Wednesday, August 17, 2016
In a recent article in the Financial Times a bank was mentioned to be “an exemplar of prudence…[because] The target loan loss ratio is zero; [and] low loan losses, in turn, allow the bank to offer competitively priced loans and personalized service to creditworthy customers.”
To me that points clearly to what’s wrong with banks nowadays. “A target loan loss ratio of zero”… might allow “to offer competitively priced to creditworthy customers” but it will clearly not offer sufficient opportunities of credit to the not so creditworthy, those which includes too many risky SMEs and entrepreneurs, but also that could help provide the proteins the economy needs to move forward, in order not to stall and fall.
And the real truth is that, in the medium and long term, the creditworthy could benefit much more by banks taking much more risks on the not creditworthy, especially if these seem to be up to something worthy, than by they just getting low priced loans.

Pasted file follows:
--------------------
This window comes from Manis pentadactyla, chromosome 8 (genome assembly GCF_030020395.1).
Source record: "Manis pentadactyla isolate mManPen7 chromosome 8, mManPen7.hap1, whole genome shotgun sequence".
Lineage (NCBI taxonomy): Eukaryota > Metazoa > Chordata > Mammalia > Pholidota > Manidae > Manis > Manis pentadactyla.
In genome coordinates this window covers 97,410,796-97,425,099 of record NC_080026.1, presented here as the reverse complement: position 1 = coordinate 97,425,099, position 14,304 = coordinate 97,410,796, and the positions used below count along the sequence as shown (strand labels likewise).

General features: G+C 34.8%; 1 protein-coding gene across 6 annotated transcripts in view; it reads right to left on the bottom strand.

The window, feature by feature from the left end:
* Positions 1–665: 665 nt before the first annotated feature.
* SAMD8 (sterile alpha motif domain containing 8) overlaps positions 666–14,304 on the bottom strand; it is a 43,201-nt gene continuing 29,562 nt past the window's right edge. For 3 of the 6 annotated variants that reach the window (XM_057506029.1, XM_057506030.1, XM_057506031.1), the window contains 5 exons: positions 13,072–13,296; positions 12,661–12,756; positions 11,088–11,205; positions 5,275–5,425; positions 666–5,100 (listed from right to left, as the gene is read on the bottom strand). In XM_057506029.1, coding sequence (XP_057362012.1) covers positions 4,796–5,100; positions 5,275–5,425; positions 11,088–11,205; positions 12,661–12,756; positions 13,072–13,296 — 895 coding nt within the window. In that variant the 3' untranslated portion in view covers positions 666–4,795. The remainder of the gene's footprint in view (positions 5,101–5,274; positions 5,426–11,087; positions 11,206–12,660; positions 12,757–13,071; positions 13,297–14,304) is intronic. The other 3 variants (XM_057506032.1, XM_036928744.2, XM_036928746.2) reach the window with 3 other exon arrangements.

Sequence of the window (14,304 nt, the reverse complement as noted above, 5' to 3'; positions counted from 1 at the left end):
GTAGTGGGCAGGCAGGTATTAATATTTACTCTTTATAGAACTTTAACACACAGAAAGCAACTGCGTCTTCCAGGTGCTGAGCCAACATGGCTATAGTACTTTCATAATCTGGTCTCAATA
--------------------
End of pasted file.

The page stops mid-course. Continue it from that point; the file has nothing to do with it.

And if to the “zero loss loan target” you then add the distortion in the allocation of bank credit caused by the risk weighted capital requirements for banks, you might get a feel for why our economies seem to stagnate.
Those regulations require the banks to hold more equity when lending to someone perceived risky, than when lending to someone perceived safe. And so that results in banks earning higher expected risk adjusted returns on equity when lending to someone perceived, decreed or concocted as safe, than when lending to someone perceived as risky. And that signifies that, around the world, millions of “risky” SMEs and entrepreneurs are not given the opportunity they might deserve and we might need for them to get.
As is, the banking system no longer finances the “riskier” future but only refinances the “safer” past, and that is as imprudent as can be, at least for our grandchildren.
Those bankers who with reasoned audacity take chances on the future are good servants of the society. Those who only maximize return on equity by diminishing the required capital and avoiding risks are, in the best of cases, absolutely boring.
And don’t get me wrong; I do not want to endanger our banking system, it is just the opposite. The forgotten truth is that major bank crises never ever result from banks building up excessive exposures to what ex ante is perceived as risky, it is not in the nature of bankers, as Mark Twain explained in terms of sun, rain and umbrellas.
The big crises always result from unexpected event of because of excessive exposures to something erroneously considered as safe.
PS. With their risk weighted capital requirements the regulators decreed inequality.